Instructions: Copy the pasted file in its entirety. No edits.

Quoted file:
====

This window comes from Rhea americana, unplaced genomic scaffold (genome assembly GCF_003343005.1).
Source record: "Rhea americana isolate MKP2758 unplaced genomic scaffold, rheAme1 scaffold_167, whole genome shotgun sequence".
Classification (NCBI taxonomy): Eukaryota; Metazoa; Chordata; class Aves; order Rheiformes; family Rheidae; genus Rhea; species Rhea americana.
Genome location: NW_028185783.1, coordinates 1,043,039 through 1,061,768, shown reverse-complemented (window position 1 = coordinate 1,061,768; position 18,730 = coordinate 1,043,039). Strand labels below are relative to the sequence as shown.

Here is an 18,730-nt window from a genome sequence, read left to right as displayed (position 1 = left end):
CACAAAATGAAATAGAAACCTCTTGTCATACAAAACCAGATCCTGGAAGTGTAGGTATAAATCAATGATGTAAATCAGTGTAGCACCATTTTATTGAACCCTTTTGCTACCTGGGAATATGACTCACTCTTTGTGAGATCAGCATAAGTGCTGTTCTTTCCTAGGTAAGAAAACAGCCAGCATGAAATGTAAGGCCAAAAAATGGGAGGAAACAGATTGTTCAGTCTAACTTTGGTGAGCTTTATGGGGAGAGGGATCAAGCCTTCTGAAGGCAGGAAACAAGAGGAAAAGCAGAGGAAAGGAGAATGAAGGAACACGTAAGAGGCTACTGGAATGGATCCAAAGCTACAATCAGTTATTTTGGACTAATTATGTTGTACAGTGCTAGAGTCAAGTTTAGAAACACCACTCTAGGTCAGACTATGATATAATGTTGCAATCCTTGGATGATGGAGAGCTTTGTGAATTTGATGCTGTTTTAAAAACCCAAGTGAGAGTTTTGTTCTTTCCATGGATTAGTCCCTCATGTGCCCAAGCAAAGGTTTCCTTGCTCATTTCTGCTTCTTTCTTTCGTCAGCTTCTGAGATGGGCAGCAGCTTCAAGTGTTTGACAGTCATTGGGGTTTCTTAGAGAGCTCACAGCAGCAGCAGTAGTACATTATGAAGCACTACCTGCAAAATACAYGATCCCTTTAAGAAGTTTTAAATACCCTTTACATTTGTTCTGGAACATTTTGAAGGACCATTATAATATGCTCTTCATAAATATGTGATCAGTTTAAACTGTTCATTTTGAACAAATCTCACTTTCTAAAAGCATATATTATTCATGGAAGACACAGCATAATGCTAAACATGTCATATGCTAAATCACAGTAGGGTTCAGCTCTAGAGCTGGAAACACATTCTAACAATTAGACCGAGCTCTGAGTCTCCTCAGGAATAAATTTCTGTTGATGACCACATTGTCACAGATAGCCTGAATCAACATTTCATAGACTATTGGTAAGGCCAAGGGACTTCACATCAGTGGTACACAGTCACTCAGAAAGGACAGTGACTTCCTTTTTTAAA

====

This window comes from Rhea americana, unplaced genomic scaffold (genome assembly GCF_003343005.1).
Source record: "Rhea americana isolate MKP2758 unplaced genomic scaffold, rheAme1 scaffold_167, whole genome shotgun sequence".
Classification (NCBI taxonomy): Eukaryota; Metazoa; Chordata; class Aves; order Rheiformes; family Rheidae; genus Rhea; species Rhea americana.
Genome location: NW_028185783.1, coordinates 1,043,039 through 1,061,768, shown reverse-complemented (window position 1 = coordinate 1,061,768; position 18,730 = coordinate 1,043,039). Strand labels below are relative to the sequence as shown.

Here is an 18,730-nt window from a genome sequence, read left to right as displayed (position 1 = left end):
CACAAAATGAAATAGAAACCTCTTGTCATACAAAACCAGATCCTGGAAGTGTAGGTATAAATCAATGATGTAAATCAGTGTAGCACCATTTTATTGAACCCTTTTGCTACCTGGGAATATGACTCACTCTTTGTGAGATCAGCATAAGTGCTGTTCTTTCCTAGGTAAGAAAACAGCCAGCATGAAATGTAAGGCCAAAAAATGGGAGGAAACAGATTGTTCAGTCTAACTTTGGTGAGCTTTATGGGGAGAGGGATCAAGCCTTCTGAAGGCAGGAAACAAGAGGAAAAGCAGAGGAAAGGAGAATGAAGGAACACGTAAGAGGCTACTGGAATGGATCCAAAGCTACAATCAGTTATTTTGGACTAATTATGTTGTACAGTGCTAGAGTCAAGTTTAGAAACACCACTCTAGGTCAGACTATGATATAATGTTGCAATCCTTGGATGATGGAGAGCTTTGTGAATTTGATGCTGTTTTAAAAACCCAAGTGAGAGTTTTGTTCTTTCCATGGATTAGTCCCTCATGTGCCCAAGCAAAGGTTTCCTTGCTCATTTCTGCTTCTTTCTTTCGTCAGCTTCTGAGATGGGCAGCAGCTTCAAGTGTTTGACAGTCATTGGGGTTTCTTAGAGAGCTCACAGCAGCAGCAGTAGTACATTATGAAGCACTACCTGCAAAATACAYGATCCCTTTAAGAAGTTTTAAATACCCTTTACATTTGTTCTGGAACATTTTGAAGGACCATTATAATATGCTCTTCATAAATATGTGATCAGTTTAAACTGTTCATTTTGAACAAATCTCACTTTCTAAAAGCATATATTATTCATGGAAGACACAGCATAATGCTAAACATGTCATATGCTAAATCACAGTAGGGTTCAGCTCTAGAGCTGGAAACACATTCTAACAATTAGACCGAGCTCTGAGTCTCCTCAGGAATAAATTTCTGTTGATGACCACATTGTCACAGATAGCCTGAATCAACATTTCATAGACTATTGGTAAGGCCAAGGGACTTCACATCAGTGGTACACAGTCACTCAGAAAGGACAGTGACTTCCTTTTTTAAA